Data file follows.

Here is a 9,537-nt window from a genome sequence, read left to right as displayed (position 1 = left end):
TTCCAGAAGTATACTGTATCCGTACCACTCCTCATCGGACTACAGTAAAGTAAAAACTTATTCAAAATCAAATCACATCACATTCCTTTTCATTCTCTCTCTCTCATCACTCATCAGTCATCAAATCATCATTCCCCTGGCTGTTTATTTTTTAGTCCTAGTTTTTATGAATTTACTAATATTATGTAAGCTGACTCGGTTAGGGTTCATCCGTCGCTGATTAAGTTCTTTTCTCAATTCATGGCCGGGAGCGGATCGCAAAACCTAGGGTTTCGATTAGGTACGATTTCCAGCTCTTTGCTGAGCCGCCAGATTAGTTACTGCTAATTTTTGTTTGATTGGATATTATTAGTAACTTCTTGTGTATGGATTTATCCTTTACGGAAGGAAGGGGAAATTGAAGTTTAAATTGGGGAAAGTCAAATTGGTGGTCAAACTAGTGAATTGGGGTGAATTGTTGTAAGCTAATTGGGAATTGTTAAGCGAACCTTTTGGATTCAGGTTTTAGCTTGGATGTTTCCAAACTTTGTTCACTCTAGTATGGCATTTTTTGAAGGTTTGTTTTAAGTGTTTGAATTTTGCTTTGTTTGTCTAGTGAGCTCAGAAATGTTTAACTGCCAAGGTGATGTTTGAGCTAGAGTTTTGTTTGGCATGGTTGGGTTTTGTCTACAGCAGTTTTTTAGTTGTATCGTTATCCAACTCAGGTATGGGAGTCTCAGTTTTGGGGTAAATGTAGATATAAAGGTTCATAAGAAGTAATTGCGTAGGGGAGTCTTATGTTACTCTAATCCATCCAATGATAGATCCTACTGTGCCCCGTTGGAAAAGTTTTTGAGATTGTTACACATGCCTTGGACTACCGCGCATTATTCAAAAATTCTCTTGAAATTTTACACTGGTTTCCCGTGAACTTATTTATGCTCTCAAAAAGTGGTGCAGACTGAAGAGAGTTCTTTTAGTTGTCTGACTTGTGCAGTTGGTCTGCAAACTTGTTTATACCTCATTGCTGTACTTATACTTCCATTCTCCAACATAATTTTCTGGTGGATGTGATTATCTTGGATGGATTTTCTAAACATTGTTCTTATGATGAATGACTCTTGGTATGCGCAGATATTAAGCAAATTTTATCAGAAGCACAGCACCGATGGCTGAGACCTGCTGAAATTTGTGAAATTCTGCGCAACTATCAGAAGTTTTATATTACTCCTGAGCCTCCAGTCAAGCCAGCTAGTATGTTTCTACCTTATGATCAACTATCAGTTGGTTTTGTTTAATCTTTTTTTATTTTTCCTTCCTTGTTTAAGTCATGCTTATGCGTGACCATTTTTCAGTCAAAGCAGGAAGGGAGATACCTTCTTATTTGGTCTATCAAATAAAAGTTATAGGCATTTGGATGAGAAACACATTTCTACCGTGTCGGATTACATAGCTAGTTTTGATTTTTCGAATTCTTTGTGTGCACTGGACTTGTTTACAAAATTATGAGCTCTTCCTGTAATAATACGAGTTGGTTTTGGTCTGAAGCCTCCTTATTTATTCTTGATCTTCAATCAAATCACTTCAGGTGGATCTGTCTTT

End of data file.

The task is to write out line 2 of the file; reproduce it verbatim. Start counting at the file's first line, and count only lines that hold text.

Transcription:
TTCCAGAAGTATACTGTATCCGTACCACTCCTCATCGGACTACAGTAAAGTAAAAACTTATTCAAAATCAAATCACATCACATTCCTTTTCATTCTCTCTCTCTCATCACTCATCAGTCATCAAATCATCATTCCCCTGGCTGTTTATTTTTTAGTCCTAGTTTTTATGAATTTACTAATATTATGTAAGCTGACTCGGTTAGGGTTCATCCGTCGCTGATTAAGTTCTTTTCTCAATTCATGGCCGGGAGCGGATCGCAAAACCTAGGGTTTCGATTAGGTACGATTTCCAGCTCTTTGCTGAGCCGCCAGATTAGTTACTGCTAATTTTTGTTTGATTGGATATTATTAGTAACTTCTTGTGTATGGATTTATCCTTTACGGAAGGAAGGGGAAATTGAAGTTTAAATTGGGGAAAGTCAAATTGGTGGTCAAACTAGTGAATTGGGGTGAATTGTTGTAAGCTAATTGGGAATTGTTAAGCGAACCTTTTGGATTCAGGTTTTAGCTTGGATGTTTCCAAACTTTGTTCACTCTAGTATGGCATTTTTTGAAGGTTTGTTTTAAGTGTTTGAATTTTGCTTTGTTTGTCTAGTGAGCTCAGAAATGTTTAACTGCCAAGGTGATGTTTGAGCTAGAGTTTTGTTTGGCATGGTTGGGTTTTGTCTACAGCAGTTTTTTAGTTGTATCGTTATCCAACTCAGGTATGGGAGTCTCAGTTTTGGGGTAAATGTAGATATAAAGGTTCATAAGAAGTAATTGCGTAGGGGAGTCTTATGTTACTCTAATCCATCCAATGATAGATCCTACTGTGCCCCGTTGGAAAAGTTTTTGAGATTGTTACACATGCCTTGGACTACCGCGCATTATTCAAAAATTCTCTTGAAATTTTACACTGGTTTCCCGTGAACTTATTTATGCTCTCAAAAAGTGGTGCAGACTGAAGAGAGTTCTTTTAGTTGTCTGACTTGTGCAGTTGGTCTGCAAACTTGTTTATACCTCATTGCTGTACTTATACTTCCATTCTCCAACATAATTTTCTGGTGGATGTGATTATCTTGGATGGATTTTCTAAACATTGTTCTTATGATGAATGACTCTTGGTATGCGCAGATATTAAGCAAATTTTATCAGAAGCACAGCACCGATGGCTGAGACCTGCTGAAATTTGTGAAATTCTGCGCAACTATCAGAAGTTTTATATTACTCCTGAGCCTCCAGTCAAGCCAGCTAGTATGTTTCTACCTTATGATCAACTATCAGTTGGTTTTGTTTAATCTTTTTTTATTTTTCCTTCCTTGTTTAAGTCATGCTTATGCGTGACCATTTTTCAGTCAAAGCAGGAAGGGAGATACCTTCTTATTTGGTCTATCAAATAAAAGTTATAGGCATTTGGATGAGAAACACATTTCTACCGTGTCGGATTACATAGCTAGTTTTGATTTTTCGAATTCTTTGTGTGCACTGGACTTGTTTACAAAATTATGAGCTCTTCCTGTAATAATACGAGTTGGTTTTGGTCTGAAGCCTCCTTATTTATTCTTGATCTTCAATCAAATCACTTCAGGTGGATCTGTCTTT